The house where the earth and trees grow
The project is on a 1,000 m2 site on Awaji Island, Hyogo, Japan. To make use of the site to its’ maximum extent, the house and its’ landscape were planned at the same time. The client, a family of four, requested, “Instead of a finished house, we want a house which we can complete on our own; a house that grows along with the family.” The request prompts the office to re-think the ideal residence for the family.

Three years of design process has stripped away the excess while keeping the essentials intact. The office explored a more primitive architectural approach based on family gathering. It resulted in a spiral, continuous plan that are in contact with the exterior at all sides, with rooms such as storage and bedroom on its’ fringes. Extension for children’s bedroom in the future is also accommodated.

Various possibilities between the house and the garden emerged upon inspection of the plan.
At the core of the house is an unassigned space, Niha, with diameter of about 2.4m and a height of 7.5m. From the kitchen and dining room where the family would gather, the Niha is hidden from sight. During the day sunlight seeps through the sky light atop the Niha, with a diameter of 600 mm. At night darkness sinks as there are no lights installed. When opened, the sky light also functions as a tunnel to which the wind ascends from the ground. As it is unassigned to a pre-defined function, the center of the house is free to be used for miscellaneous activities, be it meditation or gathering with friends. Its’ existence is significant in which it caters to the family’s life dynamics.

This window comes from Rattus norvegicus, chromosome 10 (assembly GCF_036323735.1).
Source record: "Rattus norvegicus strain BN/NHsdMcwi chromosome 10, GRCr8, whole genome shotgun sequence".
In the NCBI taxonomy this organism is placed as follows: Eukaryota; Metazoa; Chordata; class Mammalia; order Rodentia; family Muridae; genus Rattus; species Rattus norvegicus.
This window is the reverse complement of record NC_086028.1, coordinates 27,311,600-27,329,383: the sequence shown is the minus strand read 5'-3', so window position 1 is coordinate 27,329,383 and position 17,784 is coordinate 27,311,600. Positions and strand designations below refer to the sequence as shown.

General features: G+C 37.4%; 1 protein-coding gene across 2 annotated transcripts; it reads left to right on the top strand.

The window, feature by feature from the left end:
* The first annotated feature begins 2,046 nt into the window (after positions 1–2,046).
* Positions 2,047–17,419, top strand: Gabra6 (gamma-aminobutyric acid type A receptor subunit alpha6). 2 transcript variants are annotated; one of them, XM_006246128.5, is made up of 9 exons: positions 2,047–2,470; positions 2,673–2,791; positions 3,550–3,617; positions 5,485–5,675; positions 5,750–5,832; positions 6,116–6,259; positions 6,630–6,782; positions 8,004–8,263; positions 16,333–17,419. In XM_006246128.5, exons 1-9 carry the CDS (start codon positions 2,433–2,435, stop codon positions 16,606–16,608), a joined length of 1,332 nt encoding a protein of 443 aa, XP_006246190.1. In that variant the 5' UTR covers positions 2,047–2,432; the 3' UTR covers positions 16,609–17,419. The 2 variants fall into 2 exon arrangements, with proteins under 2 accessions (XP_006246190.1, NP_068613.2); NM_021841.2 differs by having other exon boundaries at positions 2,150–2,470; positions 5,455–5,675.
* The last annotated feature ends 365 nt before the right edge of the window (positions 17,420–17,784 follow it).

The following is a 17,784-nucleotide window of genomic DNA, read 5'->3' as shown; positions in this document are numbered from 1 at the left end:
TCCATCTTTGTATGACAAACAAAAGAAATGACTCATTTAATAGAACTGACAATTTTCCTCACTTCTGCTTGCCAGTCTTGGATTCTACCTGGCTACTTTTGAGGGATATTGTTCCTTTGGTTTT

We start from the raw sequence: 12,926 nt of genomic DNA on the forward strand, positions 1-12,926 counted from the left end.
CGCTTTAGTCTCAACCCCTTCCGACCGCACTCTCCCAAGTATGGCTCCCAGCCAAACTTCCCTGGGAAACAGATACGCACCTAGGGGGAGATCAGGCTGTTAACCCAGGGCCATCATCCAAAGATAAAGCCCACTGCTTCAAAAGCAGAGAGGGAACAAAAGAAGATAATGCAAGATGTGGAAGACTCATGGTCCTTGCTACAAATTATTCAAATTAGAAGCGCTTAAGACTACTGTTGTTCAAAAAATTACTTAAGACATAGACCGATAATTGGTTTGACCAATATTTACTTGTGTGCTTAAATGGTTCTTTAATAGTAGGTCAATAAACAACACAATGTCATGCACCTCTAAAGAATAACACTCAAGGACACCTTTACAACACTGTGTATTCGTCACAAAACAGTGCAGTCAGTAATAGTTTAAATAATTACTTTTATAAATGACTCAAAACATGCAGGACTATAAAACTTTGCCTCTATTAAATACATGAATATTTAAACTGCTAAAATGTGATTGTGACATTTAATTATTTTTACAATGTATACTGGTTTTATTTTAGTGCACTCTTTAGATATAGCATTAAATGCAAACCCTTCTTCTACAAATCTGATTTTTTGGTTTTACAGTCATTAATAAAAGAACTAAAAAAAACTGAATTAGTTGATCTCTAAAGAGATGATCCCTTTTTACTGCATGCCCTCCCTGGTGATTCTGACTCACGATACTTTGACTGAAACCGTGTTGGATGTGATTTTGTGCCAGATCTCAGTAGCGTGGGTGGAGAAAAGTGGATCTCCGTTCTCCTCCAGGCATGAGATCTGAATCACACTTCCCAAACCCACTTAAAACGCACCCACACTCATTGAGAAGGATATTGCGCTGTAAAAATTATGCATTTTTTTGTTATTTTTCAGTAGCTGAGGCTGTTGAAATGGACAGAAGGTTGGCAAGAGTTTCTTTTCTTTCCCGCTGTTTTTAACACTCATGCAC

Its’ unconventional form conceals a nod to Awaji island’s local timber-constructed houses, clad in Earth. To support the roof, timber beams follow the spiral and ‘radiate’ from the central space, exposed in the interior. Every part of the timber construction were hand-carved by carpenters. Its’ interior wall was finished with Awaji Island’s Earth on top of interwoven lattice of Bamboo collected around the site. The outer wall is scraped with a finishing of soil and mortar, while the floor was finished with Sanwa Earth technique. The interior earth finishing are able to store heat and control humidity The roof is planned as a spiral garden, in which the ground rises towards the sky. The spiral roof offers varying sunlight exposure, height and humidity, hence able to support plants with diverse growth requirements. When it rains, the roof garden is soaked while rainwater flows towards the pond. In the summer, incoming wind will be cooled by the pond before it enters the house. Throughout the garden, trees to be planted have been planned accordingly. It is hoped that by introducing natural phenomenon as inseparable parts of the house, the family would be one with nature; in the form of a house where the earth and trees grow, in which the house and the garden complements each other. When the house is complete, the story of the growing house and garden has only just begun.